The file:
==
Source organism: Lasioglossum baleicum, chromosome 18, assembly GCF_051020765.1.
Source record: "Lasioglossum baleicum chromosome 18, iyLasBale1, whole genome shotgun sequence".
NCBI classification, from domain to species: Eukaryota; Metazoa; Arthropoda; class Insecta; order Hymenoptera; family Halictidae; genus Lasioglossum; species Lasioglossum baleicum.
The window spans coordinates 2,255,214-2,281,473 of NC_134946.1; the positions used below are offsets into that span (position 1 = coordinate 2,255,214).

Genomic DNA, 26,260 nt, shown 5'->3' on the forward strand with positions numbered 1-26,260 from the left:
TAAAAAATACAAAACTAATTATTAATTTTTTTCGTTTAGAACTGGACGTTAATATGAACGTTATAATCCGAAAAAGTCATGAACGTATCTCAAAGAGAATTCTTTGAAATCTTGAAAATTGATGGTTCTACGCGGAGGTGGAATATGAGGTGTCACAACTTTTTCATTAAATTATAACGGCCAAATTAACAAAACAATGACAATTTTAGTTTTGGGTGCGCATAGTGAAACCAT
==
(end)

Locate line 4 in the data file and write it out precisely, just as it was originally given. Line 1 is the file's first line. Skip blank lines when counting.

The window spans coordinates 2,255,214-2,281,473 of NC_134946.1; the positions used below are offsets into that span (position 1 = coordinate 2,255,214).